A recurrent meme on Face Book asks if we would turn our lights on during an air raid as stark comparison to going out in public without a mask. It makes me laugh for two reasons. First, and I hope that more people read this one sentence than any other that I have, or will write:

Wearing a mask is to protect other people from you.

It is to prevent your spittle from being distributed in the world. Unless you are a health care professional working in a contagious environment, wearing the appropriate safety gear, the mask does very little in protecting you, the wearer. Sorry, that is just how it is. When you wear a mask it is because you care about the people around you. When you do not wear a mask in public, well . . .  (F#@k you)

So why is it that so many people seem to disregard such basic information? What is it about human nature that that seems to bridge this obvious cognitive dissonance?

Let me explain the second reason for my meme laughter. It was thought that the bombing of London would so completely demoralize the English that the war would be as good as won, once the bombing started. Honestly, I can imagine the fear I would possess if I knew that bombers where on their way to Vallejo. I, like the British before me, would hunker down in a bunker. (Ha! Hunker in a bunker.) When the All Clear would sound, I would then reemerge and literally pick up the pieces. Or I would not.  I would either be alive, or I would not know the difference. This point may seem very direct and almost harsh, but it is reality, its core truth cannot be denied. If you are dead, you no longer have fear or dread. If you live through a bombing, you may be traumatized if; the bombing was very nearby, you witnessed someone dying, or if you were injured; but, and this is a big but, but you would have survived. Your personal experience of the bombing was that you lived. If you were further out from where the bombing occurred there would be even less, or perhaps no, trauma at all.  As it turned out, the routine of gathering in the bomb shelter, this forced common experience, galvanized the British spirit which in and of itself was a stunning defeat for their attackers. We all know that that war ended.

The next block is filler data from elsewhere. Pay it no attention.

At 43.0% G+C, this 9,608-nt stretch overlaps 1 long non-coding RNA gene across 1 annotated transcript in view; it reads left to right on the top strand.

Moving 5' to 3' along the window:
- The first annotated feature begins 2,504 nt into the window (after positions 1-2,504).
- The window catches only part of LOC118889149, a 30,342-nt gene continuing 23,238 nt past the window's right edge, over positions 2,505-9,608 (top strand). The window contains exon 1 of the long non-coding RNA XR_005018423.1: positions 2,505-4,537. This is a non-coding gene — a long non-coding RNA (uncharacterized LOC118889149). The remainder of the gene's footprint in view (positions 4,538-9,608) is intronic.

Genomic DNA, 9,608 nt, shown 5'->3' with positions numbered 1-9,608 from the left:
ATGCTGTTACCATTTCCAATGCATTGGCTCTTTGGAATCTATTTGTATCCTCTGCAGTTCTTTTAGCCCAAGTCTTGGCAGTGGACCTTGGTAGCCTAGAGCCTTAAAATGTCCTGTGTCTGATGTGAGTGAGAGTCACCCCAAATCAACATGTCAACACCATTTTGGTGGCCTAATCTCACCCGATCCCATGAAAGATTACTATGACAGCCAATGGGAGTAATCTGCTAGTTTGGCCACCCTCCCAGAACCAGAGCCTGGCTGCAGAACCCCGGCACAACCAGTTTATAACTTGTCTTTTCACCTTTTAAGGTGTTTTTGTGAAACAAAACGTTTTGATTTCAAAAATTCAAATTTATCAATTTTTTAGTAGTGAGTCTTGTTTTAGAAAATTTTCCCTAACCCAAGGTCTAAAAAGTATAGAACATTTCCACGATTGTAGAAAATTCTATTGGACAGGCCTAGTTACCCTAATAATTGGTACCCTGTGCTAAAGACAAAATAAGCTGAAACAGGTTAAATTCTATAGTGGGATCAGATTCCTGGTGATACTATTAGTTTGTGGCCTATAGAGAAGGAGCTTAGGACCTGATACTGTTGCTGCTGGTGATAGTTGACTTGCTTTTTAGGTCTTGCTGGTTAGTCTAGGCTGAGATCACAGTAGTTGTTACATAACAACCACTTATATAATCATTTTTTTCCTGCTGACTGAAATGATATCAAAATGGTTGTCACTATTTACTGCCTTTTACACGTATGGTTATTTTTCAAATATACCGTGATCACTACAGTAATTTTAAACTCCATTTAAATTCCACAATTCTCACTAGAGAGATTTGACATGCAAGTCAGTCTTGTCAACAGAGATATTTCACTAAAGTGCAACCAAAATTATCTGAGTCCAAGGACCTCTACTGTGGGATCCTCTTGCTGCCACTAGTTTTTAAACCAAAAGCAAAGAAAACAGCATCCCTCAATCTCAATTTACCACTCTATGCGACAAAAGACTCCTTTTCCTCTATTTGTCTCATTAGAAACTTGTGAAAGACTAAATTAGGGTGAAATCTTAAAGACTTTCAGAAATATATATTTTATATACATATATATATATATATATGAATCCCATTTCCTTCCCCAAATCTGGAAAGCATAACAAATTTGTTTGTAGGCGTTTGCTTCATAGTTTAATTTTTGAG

So let me just break this concept down in super simple terms:

  • If the bombing killed you, the thought of future bombings has no effect on you.
  • If you were affected by the bombing, your behaviors would change, but you are in a very small cohort since the experience was localized.
  • If you were not affected by the bombing, (the bombs were not dropped on or near you) the experience of living, of not really having your life threatened, is the thing that you most remember and the one that affects your future behavior.

Sheltering at home has protected most of us.  The bombs are dropping on someone else’s house. There is no loud noise that can shock us. There is no demolition whose pieces we must pick up. The greatest number of us do not even know someone who has gone into the hospital let alone someone who has died from all of this.  This is the why. This is the reason why we so easily disregard the truth. Our personal experiences tell us that it is safe. That it has been over 2 months and nothing bad has happened . . . to us. Our gut instincts tell us the danger is not real and wearing the mask is, well, uncomfortable.

This is the why, and only the why.

Please wear a mask in public.

Wearing is Caring!

Until the next time,

Tommy Judt

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